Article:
Friday, May 31, 2024

In Which Microsoft Improves My Life Yet Again by Nancy L. Eady

Not so long ago, in a galaxy remarkably close by, there was a scientist named Pavlov who had some dogs.  Pavlov fed these dogs every day at a certain time.  Every time he fed the dogs, he would also ring a bell.  After a while, Pavlov found that the dogs would begin to salivate when he rang the bell, regardless of whether he was feeding them at the time.  This discovery was called a “conditioned” response.  

Almost ninety years later, which was still almost 40 years ago, a little company called Microsoft released “Windows 1.0.”  I began using a computer regularly in 1991, six years later, with a Windows operating system and continue to do so.  

Since my beginning with Windows, it has always required two clicks to open a file, or a program.  Yet a few months ago, I started to notice an annoying problem with my Microsoft Outlook email program – every time I opened the darn thing, it kept opening twice.  I ignored it for a while, just closing the second window whenever necessary, but it was an annoying little glitch.  

I’ve had a lot going on, and I can be slow about figuring out some things, but it finally dawned on me that Microsoft had upgraded its Office suite, including the Outlook program, so the user only has to click once to open a program, although the user must still click twice to open a file.  If you click the file once, the file thinks you want to rename it or something.  

Here's where Pavlov comes in.  After almost forty years of double-clicking program icons, I am having an amazingly tough time teaching myself to single click on anything.  Microsoft has classically conditioned me to the double click.  I hope it doesn’t take me another forty years to become conditioned to the single click.  I’m not sure I’ll live that long!  

Have you noticed any new, annoying little glitches in your Microsoft products?  (P.S.  No gloating from MAC users!) 

Thursday, May 30, 2024

We are thrilled to welcome Teresa Inge as a regular blogger to Writers Who Kill! Take it away Teresa.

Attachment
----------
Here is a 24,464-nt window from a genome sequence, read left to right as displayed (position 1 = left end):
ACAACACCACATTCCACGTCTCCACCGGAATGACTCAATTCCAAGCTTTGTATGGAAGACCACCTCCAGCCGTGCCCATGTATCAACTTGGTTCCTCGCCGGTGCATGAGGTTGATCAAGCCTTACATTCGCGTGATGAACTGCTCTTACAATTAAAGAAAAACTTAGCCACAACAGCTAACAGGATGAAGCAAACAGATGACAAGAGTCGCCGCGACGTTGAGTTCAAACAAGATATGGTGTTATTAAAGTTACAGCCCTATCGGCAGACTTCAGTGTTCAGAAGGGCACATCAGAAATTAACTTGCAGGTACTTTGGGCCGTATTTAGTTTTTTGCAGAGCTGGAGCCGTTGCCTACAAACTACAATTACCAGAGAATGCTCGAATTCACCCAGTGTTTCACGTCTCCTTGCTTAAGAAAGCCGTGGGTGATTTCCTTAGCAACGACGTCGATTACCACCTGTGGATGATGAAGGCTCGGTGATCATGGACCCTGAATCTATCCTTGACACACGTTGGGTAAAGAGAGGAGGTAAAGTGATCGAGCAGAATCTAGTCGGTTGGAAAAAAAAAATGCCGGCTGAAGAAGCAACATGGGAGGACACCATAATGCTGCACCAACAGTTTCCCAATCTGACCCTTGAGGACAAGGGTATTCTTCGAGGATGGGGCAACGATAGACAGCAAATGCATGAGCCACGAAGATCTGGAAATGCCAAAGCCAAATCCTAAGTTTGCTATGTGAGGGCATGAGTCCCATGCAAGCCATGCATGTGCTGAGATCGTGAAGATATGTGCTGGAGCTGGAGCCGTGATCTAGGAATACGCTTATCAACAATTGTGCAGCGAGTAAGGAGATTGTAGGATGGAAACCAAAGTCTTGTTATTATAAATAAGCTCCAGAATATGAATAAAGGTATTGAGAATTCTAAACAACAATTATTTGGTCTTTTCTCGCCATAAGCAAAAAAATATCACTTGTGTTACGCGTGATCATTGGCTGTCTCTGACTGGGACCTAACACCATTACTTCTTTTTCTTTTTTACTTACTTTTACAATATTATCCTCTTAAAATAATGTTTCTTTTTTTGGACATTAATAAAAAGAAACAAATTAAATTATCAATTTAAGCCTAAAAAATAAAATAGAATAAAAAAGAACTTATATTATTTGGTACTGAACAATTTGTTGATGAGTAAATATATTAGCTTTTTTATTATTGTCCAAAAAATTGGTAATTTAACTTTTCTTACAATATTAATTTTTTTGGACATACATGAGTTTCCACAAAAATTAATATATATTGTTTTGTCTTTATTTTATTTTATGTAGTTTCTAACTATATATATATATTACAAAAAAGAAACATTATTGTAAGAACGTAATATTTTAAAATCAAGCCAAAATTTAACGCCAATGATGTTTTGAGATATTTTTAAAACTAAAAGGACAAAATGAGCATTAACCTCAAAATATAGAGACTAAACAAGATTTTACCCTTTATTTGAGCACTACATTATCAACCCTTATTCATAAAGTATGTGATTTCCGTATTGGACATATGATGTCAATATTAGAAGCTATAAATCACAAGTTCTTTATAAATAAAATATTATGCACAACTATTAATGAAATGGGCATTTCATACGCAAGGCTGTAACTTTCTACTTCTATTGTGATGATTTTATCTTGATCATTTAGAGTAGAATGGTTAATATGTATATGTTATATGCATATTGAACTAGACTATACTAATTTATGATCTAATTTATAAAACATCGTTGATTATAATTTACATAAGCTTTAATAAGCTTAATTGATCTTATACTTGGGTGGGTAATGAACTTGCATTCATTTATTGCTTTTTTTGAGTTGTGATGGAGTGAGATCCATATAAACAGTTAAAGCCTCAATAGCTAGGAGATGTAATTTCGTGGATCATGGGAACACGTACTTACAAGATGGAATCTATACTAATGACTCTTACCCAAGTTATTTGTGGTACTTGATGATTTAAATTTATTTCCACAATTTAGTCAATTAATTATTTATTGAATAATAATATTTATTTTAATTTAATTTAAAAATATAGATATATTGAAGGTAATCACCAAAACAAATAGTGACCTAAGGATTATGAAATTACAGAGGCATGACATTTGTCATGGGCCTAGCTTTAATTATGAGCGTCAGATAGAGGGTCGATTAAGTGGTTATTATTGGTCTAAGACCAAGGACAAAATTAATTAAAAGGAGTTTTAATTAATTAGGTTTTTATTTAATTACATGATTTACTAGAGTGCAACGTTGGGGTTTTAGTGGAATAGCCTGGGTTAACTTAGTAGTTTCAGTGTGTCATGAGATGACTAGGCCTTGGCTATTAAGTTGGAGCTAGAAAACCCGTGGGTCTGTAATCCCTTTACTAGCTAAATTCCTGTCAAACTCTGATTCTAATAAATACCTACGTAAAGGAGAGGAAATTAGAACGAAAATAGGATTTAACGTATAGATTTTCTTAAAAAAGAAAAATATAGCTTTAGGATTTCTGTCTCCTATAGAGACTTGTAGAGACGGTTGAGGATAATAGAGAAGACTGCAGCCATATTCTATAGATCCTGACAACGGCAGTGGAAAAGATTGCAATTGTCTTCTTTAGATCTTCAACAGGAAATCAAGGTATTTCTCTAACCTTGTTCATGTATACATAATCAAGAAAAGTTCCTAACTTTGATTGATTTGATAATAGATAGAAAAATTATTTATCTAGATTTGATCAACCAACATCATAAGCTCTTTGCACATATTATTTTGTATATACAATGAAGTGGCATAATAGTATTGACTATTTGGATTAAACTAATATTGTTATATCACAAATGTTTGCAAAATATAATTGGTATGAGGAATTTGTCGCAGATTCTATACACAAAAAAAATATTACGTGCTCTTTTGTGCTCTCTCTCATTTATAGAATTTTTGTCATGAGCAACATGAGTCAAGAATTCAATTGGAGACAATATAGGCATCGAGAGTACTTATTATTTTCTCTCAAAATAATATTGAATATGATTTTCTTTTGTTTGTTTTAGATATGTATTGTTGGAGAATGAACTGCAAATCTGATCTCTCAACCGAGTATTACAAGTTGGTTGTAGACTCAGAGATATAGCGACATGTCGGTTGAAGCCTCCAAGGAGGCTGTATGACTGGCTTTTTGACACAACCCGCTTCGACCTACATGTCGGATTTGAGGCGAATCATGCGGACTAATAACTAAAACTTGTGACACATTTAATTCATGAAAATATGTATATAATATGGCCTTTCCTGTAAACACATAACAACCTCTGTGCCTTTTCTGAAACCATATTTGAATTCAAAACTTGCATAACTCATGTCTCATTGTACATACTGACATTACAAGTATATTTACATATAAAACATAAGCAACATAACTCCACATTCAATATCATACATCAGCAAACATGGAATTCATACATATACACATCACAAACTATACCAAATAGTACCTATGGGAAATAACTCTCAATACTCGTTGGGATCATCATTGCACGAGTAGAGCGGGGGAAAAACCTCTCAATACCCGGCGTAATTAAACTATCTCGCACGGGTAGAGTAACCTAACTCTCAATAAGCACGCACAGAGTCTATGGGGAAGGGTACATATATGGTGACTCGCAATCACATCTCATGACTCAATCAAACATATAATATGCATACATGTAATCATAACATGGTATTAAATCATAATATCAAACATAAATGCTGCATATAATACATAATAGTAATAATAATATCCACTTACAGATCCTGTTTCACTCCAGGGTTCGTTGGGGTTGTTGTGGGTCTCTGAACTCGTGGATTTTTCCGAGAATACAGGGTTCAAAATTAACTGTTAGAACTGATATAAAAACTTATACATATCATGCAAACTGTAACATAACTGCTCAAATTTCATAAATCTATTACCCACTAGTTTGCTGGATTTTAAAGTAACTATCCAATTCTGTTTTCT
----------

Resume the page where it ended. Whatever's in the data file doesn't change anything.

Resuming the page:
Where are you from?

I live in southeastern Virginia with my husband A.J. and dog Luke, a brown, mixed-lab shepherd. Living near Virginia Beach and the Outer Banks of North Carolina has advantages. Beach days, fresh seafood, and scenic views make it a beautiful place to live.

What writing organizations do you belong to?

I am a lifetime member of Sisters in Crime and president of the SinC Mystery by the Sea chapter. I belong to the Short Mystery Fiction Society, Hampton Roads Writers, and Virginia Writers Club.

What are your last publications?

"Maid of Murder" appears in First Comes Love, Then Comes Murder on June 4. The story features wine shop owner Lainey Gentry who discovers a dead body in her wine room and tries to clear her name after being accused of murdering a bridesmaid. Before that, my short story "What’s a Little Murder Between Friends" appeared in Malice, Matrimony, & Murder last year.

Do you have a writing process?

Since I work full-time, I often write in my car during lunch. Some weather conditions that I encounter while writing are snowfall, pouring rain, thunderstorms, and heat. But mostly, the climate is mild, and I find it to be the most peaceful part of my day to write. I also write after work and on weekends at home and at my OBX beach house.

What brings you to WWK?

I love reading the Writers Who Kill blog, so I’m thrilled to be part of it. Many of the bloggers are author friends who are great writers.

Tell us about yourself.

By day, I work for a global financial firm as an assistant, notary administrator, and reporter. When not working or writing I attend classic car shows with my 1955 Torch Red, Ford Thunderbird. I also have grown daughters and a granddaughter.

What do you write?

I write short crime fiction and cozy mysteries. My protagonists are female business owners and amateur sleuths who solve crime and murder. The stories appear in over a dozen anthologies that include Virginia is For Mysteries, Mutt Mysteries, and Costal Crimes.

Wednesday, May 29, 2024

An Interview with Marilyn Levinson by E. B. Davis


“’Be careful. Don’t be too trusting of anyone.

Especially of anyone you think you know well.”’

Marilyn Levinson, Come Home To Death, Page 95